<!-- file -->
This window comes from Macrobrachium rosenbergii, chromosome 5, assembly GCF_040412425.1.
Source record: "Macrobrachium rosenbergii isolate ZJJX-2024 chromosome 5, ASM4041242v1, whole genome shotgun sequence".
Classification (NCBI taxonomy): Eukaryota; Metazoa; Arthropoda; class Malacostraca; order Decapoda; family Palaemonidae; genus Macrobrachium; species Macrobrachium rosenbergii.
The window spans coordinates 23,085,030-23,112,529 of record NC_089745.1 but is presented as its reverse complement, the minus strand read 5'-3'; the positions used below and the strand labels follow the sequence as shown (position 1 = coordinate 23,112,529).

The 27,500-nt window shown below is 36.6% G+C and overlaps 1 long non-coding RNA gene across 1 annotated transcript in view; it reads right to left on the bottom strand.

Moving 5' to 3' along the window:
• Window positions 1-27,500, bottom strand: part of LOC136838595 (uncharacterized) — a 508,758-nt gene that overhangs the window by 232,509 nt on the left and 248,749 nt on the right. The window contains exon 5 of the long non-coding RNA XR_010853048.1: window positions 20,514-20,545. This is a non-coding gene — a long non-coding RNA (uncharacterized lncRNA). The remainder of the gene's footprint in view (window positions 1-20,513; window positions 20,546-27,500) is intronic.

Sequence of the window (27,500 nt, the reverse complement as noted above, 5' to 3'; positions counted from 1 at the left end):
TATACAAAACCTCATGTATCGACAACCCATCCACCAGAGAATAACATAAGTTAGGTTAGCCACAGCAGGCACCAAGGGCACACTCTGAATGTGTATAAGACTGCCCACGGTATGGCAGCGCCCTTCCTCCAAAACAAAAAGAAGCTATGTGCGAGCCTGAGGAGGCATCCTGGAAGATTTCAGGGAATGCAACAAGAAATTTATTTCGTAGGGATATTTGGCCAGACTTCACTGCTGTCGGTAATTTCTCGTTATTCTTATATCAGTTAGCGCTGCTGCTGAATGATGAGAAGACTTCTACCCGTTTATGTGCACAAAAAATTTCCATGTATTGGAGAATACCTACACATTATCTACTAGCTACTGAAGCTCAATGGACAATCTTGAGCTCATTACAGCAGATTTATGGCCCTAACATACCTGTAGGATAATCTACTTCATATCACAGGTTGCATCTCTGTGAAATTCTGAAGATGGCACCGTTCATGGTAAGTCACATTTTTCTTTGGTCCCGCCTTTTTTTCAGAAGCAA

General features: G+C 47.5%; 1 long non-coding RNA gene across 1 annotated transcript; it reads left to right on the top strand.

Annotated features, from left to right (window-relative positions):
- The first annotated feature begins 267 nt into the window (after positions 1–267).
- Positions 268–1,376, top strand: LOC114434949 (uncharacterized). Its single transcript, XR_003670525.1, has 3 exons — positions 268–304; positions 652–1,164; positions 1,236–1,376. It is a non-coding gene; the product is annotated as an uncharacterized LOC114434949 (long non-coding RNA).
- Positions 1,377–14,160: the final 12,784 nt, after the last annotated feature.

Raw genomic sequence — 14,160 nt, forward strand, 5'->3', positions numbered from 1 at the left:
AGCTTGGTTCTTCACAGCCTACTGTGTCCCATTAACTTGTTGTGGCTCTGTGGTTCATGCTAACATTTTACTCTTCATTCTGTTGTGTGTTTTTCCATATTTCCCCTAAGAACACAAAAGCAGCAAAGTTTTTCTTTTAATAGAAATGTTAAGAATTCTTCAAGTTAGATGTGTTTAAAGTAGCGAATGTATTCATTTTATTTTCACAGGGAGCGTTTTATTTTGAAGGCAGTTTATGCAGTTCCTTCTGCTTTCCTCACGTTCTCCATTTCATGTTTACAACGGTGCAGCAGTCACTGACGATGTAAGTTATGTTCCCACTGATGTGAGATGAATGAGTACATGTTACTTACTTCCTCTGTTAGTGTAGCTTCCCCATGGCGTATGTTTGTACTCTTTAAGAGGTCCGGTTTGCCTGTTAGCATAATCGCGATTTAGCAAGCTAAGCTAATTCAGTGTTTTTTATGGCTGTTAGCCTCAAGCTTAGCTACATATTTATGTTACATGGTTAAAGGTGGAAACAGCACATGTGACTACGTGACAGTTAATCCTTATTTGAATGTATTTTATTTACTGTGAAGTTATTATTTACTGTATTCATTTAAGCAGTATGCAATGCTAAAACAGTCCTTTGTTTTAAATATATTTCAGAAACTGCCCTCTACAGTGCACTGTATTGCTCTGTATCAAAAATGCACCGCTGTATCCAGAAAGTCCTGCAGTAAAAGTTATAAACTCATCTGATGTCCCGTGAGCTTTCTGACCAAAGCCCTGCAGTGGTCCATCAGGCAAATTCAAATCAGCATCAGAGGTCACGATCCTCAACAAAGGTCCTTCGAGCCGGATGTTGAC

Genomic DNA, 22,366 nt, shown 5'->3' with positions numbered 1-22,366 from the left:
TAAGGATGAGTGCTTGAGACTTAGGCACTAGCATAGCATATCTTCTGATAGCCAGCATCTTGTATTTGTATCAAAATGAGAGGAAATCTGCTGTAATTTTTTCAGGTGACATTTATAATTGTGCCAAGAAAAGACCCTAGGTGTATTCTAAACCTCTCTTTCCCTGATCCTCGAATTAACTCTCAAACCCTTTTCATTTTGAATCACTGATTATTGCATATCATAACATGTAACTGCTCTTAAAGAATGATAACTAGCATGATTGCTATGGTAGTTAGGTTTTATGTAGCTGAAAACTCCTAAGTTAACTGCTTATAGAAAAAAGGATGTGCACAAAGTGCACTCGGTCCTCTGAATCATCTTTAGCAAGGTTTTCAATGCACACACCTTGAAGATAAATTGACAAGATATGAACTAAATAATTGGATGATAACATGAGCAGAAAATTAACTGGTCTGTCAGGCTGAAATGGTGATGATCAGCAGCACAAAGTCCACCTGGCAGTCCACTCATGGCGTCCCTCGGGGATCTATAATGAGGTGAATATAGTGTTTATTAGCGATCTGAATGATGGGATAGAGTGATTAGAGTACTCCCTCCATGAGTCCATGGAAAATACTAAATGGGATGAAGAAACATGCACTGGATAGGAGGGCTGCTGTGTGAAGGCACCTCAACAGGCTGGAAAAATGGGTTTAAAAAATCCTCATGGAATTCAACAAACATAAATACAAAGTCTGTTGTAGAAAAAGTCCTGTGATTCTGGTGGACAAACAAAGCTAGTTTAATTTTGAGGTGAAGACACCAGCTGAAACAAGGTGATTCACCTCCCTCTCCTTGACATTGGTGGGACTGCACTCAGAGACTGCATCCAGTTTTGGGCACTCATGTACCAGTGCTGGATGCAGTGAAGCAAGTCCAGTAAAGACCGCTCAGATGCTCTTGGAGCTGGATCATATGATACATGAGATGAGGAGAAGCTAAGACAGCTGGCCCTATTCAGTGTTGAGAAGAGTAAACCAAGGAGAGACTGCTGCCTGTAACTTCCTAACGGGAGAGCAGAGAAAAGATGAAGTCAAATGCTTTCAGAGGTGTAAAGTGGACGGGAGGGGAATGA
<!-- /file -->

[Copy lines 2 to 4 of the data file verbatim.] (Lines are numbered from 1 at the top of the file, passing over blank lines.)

Source record: "Macrobrachium rosenbergii isolate ZJJX-2024 chromosome 5, ASM4041242v1, whole genome shotgun sequence".
Classification (NCBI taxonomy): Eukaryota; Metazoa; Arthropoda; class Malacostraca; order Decapoda; family Palaemonidae; genus Macrobrachium; species Macrobrachium rosenbergii.
The window spans coordinates 23,085,030-23,112,529 of record NC_089745.1 but is presented as its reverse complement, the minus strand read 5'-3'; the positions used below and the strand labels follow the sequence as shown (position 1 = coordinate 23,112,529).